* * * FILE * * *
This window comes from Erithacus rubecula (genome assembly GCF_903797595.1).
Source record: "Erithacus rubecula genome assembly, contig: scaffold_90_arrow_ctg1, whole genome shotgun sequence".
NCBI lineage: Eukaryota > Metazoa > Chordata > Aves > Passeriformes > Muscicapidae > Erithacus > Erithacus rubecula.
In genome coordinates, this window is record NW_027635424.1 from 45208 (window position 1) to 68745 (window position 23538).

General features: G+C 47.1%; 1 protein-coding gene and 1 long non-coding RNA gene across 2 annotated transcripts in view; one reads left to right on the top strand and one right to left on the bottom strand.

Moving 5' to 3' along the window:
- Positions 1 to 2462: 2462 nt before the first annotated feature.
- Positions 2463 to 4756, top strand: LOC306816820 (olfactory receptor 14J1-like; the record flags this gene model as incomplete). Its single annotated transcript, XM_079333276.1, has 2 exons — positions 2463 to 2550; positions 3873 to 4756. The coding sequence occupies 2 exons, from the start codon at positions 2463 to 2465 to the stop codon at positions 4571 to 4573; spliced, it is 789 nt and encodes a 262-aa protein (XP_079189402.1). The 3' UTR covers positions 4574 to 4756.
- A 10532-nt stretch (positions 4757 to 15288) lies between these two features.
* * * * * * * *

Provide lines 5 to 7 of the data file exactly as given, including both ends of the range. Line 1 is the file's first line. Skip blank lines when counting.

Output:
General features: G+C 47.1%; 1 protein-coding gene and 1 long non-coding RNA gene across 2 annotated transcripts in view; one reads left to right on the top strand and one right to left on the bottom strand.

Moving 5' to 3' along the window:
- Positions 1 to 2462: 2462 nt before the first annotated feature.